HP Battery Packs

Updated January 24, 1997

Classic Battery Packs

The Classic series of calculators used a removeable battery pack that contained three AA-sized Nickle-Cadmium batteries in a plastic shell, with encased metal contacts, and had a nominal operating voltage of 3.75V. The plastic shell was designed in such a way that it would not allow the battery to be inserted into the calculator with the wrong polarity, preventing damage to the calculator. The battery pack was held in place by a removeable door in the back of the calculator. The calculator could be operated without a battery pack in place, however, the HP65 and HP67 calculators could not read or write a magnetic card without the battery pack installed.

There were at least two variations of this battery pack during it's production lifetime. This photograph shows the older 82001A on the right and newer 82001B on the left. The differences are very minor, in that the plastic of the 82001B appears to be slightly heavier and the metal contacts are exposed for a longer length than in the 82001A. Another difference noticeable in the photo is that in this particular set, the 82001A Ni-Cad cells are covered with a brown paper, while the 82001B Ni-Cad cells are covered with a plastic coating. I am not sure if this is true with all 82001B packs, however.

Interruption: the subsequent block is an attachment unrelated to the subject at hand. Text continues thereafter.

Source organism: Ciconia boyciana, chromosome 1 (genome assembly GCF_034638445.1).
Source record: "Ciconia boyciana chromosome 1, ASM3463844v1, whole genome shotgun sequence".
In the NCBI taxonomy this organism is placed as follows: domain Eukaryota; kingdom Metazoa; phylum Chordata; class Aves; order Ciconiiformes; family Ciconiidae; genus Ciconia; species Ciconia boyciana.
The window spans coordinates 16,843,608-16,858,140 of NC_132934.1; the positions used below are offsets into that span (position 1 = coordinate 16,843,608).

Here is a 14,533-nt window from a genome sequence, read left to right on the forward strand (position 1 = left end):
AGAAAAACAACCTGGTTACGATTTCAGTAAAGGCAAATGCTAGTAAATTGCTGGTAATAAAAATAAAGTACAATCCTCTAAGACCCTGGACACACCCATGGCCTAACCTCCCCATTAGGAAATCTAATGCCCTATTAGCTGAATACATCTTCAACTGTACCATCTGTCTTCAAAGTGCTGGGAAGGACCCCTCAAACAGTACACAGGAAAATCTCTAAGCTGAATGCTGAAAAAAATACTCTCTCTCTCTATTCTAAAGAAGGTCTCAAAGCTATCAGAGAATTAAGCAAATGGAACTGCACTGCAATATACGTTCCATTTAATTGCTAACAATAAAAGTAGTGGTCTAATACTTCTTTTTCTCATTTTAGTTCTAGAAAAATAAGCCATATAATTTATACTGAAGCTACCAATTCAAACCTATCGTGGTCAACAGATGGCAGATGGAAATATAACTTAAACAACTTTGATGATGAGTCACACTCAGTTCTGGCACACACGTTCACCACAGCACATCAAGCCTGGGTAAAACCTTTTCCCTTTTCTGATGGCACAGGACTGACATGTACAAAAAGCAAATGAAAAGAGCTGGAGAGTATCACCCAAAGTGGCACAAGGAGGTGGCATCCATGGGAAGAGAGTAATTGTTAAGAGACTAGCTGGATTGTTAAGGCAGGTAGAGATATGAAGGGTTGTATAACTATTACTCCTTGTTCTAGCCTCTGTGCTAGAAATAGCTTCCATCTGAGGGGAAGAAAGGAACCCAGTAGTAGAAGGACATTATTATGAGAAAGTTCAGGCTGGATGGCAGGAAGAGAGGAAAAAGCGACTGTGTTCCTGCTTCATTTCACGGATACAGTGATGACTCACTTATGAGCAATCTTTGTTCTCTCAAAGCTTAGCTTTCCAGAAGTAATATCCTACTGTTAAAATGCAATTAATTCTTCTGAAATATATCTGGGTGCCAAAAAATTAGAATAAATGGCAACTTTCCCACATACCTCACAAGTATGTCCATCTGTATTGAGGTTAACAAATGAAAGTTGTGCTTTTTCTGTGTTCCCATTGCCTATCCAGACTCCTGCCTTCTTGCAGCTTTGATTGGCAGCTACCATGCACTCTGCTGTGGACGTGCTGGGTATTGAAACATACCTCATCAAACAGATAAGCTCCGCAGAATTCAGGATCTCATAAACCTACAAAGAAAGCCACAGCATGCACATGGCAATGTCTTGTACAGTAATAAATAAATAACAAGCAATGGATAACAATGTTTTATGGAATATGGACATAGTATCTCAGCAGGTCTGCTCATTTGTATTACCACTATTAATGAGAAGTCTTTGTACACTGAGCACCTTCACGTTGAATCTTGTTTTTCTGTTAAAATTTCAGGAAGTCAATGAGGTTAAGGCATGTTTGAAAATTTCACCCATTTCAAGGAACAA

The 82001A/B packs were used in the following HP calculators: HP35, HP45, HP55, HP65, HP67, HP70, HP80, and HP75C/D. The HP75C/D expansion chassis used two 82001 packs.

Woodstock Battery Packs - still to come

Spice Battery Packs

The Spice series of calculators used a removeable battery pack that contained two AA-sized Nickle-Cadmium batteries, for a nominal operating voltage of 2.5V. The battery pack was held in place by spring pressure of the calculator's battery contacts, and was covered by a removeable door. A good battery pack must be installed in the Spice series calculators for the machine to operate properly.

There are at least two variations of the Spice battery pack. The pack is designed so that it can only be installed with the correct polarity, with a partial groove between the batteries, as seen in this picture. The battery pack on the right appears to be the older version, and contians a simple arrangement of spring steel and a plastic guide clip. The two Ni-Cad cells simply fit into the spring steel and the clip holds them in place - there is no solder or welding. It is quite easy to replace the Ni-Cads in the older version, simply remove the old cells and pop new ones (of the correct length - standard AA cells are a bit too long) in. The newer version, seen on the right, is plastic with a jumper strip connecting the two cells. The side of the battery pack that is seen when the pack is inserted into the calculator is shown in this picture, once again with the older variation on the right and the newer one on the left.

Other Battery Packs - still to come

What's New & Update History

David Hicks has some additional information about some of HP's battery packs at the Museum of HP Calculators
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